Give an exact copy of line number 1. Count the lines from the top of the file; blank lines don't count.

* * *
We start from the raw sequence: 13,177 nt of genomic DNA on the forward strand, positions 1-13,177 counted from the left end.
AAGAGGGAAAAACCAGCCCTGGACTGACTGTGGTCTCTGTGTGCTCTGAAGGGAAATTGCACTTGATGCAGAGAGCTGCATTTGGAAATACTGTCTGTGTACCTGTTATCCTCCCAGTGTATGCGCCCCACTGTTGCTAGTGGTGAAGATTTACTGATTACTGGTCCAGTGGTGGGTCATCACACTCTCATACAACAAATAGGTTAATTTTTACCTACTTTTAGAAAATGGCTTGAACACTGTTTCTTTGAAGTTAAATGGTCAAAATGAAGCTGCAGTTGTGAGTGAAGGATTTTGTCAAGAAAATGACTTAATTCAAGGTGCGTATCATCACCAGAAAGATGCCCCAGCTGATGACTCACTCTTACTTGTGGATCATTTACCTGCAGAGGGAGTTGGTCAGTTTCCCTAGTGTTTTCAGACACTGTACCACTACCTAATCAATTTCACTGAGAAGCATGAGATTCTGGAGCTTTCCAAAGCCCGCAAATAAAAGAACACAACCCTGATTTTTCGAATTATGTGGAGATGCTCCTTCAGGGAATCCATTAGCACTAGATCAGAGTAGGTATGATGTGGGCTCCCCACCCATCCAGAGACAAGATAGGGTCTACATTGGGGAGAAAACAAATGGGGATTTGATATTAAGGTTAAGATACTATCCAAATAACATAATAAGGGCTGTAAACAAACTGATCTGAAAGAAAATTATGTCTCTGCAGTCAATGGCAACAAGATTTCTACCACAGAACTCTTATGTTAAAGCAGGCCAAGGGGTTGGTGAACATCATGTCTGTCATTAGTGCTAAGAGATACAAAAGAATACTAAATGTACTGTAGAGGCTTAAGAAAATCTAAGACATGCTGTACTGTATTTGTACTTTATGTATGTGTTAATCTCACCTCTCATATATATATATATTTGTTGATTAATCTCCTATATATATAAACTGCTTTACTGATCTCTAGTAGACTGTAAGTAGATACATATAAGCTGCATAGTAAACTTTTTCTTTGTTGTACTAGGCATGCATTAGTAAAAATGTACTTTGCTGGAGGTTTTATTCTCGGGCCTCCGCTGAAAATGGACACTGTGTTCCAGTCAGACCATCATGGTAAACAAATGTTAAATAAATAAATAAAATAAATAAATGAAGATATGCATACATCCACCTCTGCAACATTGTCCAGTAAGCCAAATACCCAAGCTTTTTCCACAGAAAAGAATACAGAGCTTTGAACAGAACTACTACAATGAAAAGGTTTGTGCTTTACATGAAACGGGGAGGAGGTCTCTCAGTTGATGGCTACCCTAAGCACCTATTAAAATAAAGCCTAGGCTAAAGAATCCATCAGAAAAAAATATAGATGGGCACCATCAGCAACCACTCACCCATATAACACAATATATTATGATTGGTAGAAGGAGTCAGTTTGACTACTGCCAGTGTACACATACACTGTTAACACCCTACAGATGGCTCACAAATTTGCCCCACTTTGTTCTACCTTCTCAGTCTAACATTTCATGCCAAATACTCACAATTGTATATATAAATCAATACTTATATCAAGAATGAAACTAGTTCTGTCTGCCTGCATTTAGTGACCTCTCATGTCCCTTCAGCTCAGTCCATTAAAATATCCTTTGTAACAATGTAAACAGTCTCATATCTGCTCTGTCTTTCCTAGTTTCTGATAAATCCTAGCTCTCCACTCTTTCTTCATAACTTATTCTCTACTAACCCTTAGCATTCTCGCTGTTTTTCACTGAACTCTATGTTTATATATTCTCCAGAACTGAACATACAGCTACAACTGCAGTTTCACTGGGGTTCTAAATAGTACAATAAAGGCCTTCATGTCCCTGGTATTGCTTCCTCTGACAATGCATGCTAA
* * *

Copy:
We start from the raw sequence: 13,177 nt of genomic DNA on the forward strand, positions 1-13,177 counted from the left end.